The Big Lake


           The big lake had never been something we hunted much. Since being cut off from the river, long before my time, it had come to be mostly a fishing spot. You would see the occasional raft of divers out in the open water and of course coots. But by and large we ignored it as a duck hole. Although in his day my father and his family had killed good numbers of mallards and other puddle ducks along with plenty of divers on its waters.

            The lake is an old oxbow of the Mississippi River, nearly twelve miles from end to end and two miles wide. It forms a near perfect horseshoe. Our old camp sat at the apex of the bend facing the widest point of the lake on the far bank were the shallow, cypress studded flats of the old float road, a man made cut used in the age of steam powered river boats to move log rafts and lay aside barges.

            I had started hunting it when I was in my early teens. But even then it was just a place I could hunt ducks a few weeks earlier than usual.

            Our bank of the river was Mississippi, the far bank Louisiana although it had long since been cut off from the river, pinned in by levees and seen the last of its great paddle wheelers. And though it technically sat within the border of Mississippi the inside of the lake’s bend was still the property of the state of Louisiana, and they opened their duck season a few weeks ahead of my home state in those days.

            The camp on the lake served mostly as our fishing camp for most of my life. Our duck hunting took place farther inland in the delta and a bit farther north. But we also went there for holidays and the traditional opening of deer season.

            Though my father had long since given up his passion for antlers for the pursuit of waterfowl he still kept a membership in an old deer camp he had had a hand in forming many decades before. The deer camp was just a few miles down the road from the lake house and so when thanksgiving rolled around we usually spent the holiday at the lake house with the whole family, and then some. We would deer hunt once or twice and always had a few good meals and poker games at the deer camp but none of the hunters in my family really cared much about anything but ducks.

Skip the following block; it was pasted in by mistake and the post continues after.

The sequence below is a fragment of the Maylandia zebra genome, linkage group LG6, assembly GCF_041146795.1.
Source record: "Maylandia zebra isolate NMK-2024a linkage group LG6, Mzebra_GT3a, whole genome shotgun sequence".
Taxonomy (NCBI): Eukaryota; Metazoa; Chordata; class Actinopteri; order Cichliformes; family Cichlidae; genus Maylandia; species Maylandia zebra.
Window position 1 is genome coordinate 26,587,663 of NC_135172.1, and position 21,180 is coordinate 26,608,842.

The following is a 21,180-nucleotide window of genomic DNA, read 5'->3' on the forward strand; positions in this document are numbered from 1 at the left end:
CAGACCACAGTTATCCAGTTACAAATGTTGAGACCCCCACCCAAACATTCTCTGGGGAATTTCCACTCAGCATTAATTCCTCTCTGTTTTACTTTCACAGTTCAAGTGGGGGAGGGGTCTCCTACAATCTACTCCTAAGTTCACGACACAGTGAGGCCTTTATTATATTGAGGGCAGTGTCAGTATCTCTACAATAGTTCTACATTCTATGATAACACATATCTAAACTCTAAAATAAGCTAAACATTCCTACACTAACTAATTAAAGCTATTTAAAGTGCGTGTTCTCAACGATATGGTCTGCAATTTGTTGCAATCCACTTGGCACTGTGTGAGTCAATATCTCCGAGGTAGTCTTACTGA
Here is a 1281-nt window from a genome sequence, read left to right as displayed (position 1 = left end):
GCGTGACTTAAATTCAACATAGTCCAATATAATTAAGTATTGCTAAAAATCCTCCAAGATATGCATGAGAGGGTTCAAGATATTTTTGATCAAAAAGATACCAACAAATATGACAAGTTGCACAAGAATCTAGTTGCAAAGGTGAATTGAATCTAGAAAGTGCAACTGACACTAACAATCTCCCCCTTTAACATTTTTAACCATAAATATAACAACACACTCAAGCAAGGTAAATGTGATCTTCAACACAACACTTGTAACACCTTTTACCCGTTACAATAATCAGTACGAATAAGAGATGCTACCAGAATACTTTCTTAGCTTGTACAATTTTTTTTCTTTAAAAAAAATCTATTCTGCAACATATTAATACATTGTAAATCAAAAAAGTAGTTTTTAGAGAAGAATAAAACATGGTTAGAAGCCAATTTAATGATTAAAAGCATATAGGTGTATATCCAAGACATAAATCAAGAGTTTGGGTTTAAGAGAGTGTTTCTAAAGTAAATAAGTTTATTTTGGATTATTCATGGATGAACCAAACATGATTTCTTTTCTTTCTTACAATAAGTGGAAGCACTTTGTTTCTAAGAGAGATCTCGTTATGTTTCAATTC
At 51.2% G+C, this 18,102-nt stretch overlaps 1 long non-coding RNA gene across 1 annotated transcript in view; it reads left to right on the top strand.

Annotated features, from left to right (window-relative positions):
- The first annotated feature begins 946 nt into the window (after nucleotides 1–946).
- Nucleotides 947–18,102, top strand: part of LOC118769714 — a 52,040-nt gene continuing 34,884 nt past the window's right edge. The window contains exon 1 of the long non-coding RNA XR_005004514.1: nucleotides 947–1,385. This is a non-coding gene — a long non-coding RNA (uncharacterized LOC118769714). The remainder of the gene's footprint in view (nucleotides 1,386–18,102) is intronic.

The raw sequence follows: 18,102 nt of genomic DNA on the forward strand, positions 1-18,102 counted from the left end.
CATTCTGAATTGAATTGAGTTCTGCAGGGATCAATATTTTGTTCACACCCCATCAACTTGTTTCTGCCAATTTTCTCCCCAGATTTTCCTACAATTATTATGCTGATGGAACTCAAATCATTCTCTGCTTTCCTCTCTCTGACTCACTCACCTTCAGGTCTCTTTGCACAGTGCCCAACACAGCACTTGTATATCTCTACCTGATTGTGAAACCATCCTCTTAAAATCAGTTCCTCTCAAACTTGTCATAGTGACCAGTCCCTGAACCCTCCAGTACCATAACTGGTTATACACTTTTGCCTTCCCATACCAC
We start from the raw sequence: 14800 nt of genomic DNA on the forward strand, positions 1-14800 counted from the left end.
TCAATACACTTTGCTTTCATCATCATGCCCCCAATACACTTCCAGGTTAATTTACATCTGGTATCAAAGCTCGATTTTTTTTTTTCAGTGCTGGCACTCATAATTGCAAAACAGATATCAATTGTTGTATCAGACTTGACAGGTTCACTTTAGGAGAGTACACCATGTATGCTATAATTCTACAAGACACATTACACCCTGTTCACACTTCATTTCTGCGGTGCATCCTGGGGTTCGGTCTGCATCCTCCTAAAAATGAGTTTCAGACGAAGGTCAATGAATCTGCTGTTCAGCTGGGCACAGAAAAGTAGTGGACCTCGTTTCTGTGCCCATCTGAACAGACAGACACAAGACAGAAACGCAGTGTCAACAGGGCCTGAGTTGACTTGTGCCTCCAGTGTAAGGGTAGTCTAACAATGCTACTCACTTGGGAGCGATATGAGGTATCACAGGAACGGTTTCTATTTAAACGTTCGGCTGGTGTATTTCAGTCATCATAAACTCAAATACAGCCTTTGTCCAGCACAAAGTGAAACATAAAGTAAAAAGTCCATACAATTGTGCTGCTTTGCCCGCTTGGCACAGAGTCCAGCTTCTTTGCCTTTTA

My first trip hunting ducks on the lake was little more than a whim. I was at the lakehouse with my family and a large group of friends for the Thanksgiving Holiday. While deer season was open, I had sat on a stand twice already and didn’t much care to do it again. It hadn’t helped that while waiting for deer that never showed up I had heard and seen a few ducks cruising the old bayou near my stand.

            When I had told my father about the ducks he mentioned that the season was open in Louisiana but that the chute at the deer camp was too low to get to across the state line. But he said I could go try across the lake if I wanted.

            He helped me clean out the small john boat and scrounge up a handful of decoys and a tattered, mildewed piece of burlap camouflage netting and sent me on my way.

            I had NO idea where to hunt. All I know was I had to be on the other side of the lake and that there was pretty good cover along the island on the outer side of the float road. Cypress trees and button willow ran along the island and made great cover for fishing spawning crappie in the spring so I knew the general area and habitat.